Background: Parabens are group of widely used preservative agents in the cosmetic, food, and pharmaceutical industries. They are estrogenic and anti-androgenic, and thus have the potential to alter the hormonal regulation of energy metabolism, and in turn affect obesity and metabolic health. Compared to obesity alone, having metabolic syndrome (a cluster of cardiometabolic risk factors) further increases the risk of cardiovascular disease, diabetes, and certain cancers. We examined whether exposure to parabens was associated with obesity, metabolic syndrome or its components among Canadians.
Methods: Methyl, ethyl, propyl, and butyl paraben concentrations were measured in the urine of 2,564 individuals participating in Cycle 4 (2014-2015) of the Canadian Health Measures Survey, a national biomonitoring survey. We assessed associations between specific gravity-corrected log10-transformed paraben concentrations and obesity, metabolic syndrome and its components (waist circumference, HDL cholesterol, triglycerides, fasting blood glucose and blood pressure) via Poisson regression with robust variance estimators for binary outcomes and via linear regression for outcomes expressed continuously. We stratified analyses by age (children aged 3 to 17 years vs. adults aged 18 years and older) and investigated the presence of effect modification by sex.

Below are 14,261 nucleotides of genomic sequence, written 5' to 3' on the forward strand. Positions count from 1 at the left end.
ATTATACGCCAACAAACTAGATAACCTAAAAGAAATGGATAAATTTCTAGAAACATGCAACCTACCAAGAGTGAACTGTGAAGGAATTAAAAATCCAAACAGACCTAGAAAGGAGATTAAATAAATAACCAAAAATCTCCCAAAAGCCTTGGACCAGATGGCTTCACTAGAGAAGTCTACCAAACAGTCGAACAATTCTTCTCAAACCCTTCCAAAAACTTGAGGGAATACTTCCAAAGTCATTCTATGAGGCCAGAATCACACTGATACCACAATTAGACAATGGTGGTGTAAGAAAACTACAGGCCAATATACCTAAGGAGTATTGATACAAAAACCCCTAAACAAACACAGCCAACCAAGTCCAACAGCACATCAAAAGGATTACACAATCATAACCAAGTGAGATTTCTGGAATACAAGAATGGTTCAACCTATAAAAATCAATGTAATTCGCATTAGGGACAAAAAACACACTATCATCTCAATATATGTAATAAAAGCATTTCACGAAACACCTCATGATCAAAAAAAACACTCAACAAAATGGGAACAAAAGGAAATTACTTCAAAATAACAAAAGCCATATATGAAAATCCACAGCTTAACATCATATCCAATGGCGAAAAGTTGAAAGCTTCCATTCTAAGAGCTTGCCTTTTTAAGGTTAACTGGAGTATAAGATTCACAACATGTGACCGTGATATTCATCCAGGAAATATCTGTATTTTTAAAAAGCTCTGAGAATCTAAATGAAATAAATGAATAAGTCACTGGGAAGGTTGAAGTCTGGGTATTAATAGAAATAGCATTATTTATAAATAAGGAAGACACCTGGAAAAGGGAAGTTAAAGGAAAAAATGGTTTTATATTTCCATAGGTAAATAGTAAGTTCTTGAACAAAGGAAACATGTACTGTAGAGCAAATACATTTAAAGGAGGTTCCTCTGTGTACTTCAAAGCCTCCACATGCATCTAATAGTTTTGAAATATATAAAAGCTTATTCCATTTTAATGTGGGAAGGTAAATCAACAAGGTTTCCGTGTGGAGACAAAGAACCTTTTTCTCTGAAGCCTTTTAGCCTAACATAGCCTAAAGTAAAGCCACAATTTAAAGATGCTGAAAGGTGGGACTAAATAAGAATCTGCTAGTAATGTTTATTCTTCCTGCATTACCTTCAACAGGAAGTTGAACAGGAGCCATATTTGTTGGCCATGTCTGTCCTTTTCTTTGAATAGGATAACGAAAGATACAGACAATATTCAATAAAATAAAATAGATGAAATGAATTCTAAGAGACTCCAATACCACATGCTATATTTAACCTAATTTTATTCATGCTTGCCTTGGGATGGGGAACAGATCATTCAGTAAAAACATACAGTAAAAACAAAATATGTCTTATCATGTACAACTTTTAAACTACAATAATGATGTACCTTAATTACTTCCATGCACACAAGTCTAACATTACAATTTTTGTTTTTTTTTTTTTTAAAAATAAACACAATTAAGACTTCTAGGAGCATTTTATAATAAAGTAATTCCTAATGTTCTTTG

Results: A 10-fold increase in propyl paraben concentration was associated with a 40% (95% CI: 3, 90) higher prevalence of metabolic syndrome among men, while ethyl paraben was associated with a 63% (95% CI: 2, 86) lower prevalence among women. Among women, methyl paraben was inversely associated with obesity, and methyl, propyl and ethyl parabens were associated with higher high density lipoprotein (HDL) cholesterol. No associations were observed among children.
Conclusions: This is the first study to report a positive association between parabens and metabolic syndrome in men. Protective associations among women previously reported for obesity were also observed for metabolic syndrome and HDL cholesterol. These results should be confirmed in longitudinal studies.
Keywords: Biomonitoring; Endocrine disruption; Environmental exposure; Metabolic syndrome; Obesity; Parabens.
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